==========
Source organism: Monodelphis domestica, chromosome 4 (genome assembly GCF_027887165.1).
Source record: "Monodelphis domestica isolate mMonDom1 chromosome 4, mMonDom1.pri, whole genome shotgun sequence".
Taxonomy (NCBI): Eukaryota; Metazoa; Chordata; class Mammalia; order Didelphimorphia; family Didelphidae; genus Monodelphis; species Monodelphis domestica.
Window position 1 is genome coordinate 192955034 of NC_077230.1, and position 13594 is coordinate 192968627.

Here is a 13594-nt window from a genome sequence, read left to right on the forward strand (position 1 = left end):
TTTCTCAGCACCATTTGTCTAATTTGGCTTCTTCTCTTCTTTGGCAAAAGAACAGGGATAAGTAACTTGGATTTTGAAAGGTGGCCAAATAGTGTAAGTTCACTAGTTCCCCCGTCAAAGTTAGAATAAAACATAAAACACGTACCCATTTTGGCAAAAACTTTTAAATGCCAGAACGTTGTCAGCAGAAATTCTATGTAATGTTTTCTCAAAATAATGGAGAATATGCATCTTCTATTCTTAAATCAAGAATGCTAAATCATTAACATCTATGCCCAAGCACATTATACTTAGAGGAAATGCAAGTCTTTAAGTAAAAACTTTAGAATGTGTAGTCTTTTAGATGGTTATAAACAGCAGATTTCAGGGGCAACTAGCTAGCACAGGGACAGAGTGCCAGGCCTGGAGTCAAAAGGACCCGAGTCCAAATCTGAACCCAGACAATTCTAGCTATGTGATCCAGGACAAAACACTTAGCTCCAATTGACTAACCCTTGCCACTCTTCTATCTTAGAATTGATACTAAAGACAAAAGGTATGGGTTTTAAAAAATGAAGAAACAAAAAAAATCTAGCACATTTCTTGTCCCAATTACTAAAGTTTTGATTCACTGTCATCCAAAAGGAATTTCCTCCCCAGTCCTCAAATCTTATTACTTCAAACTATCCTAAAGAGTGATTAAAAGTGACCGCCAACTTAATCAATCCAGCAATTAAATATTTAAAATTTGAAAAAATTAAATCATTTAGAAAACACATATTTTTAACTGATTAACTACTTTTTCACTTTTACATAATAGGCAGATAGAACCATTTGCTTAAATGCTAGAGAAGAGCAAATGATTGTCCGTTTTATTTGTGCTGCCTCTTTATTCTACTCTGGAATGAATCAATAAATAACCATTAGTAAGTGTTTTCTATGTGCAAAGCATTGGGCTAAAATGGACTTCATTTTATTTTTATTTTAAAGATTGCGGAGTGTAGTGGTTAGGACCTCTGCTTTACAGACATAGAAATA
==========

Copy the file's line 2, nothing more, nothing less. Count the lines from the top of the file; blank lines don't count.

Source record: "Monodelphis domestica isolate mMonDom1 chromosome 4, mMonDom1.pri, whole genome shotgun sequence".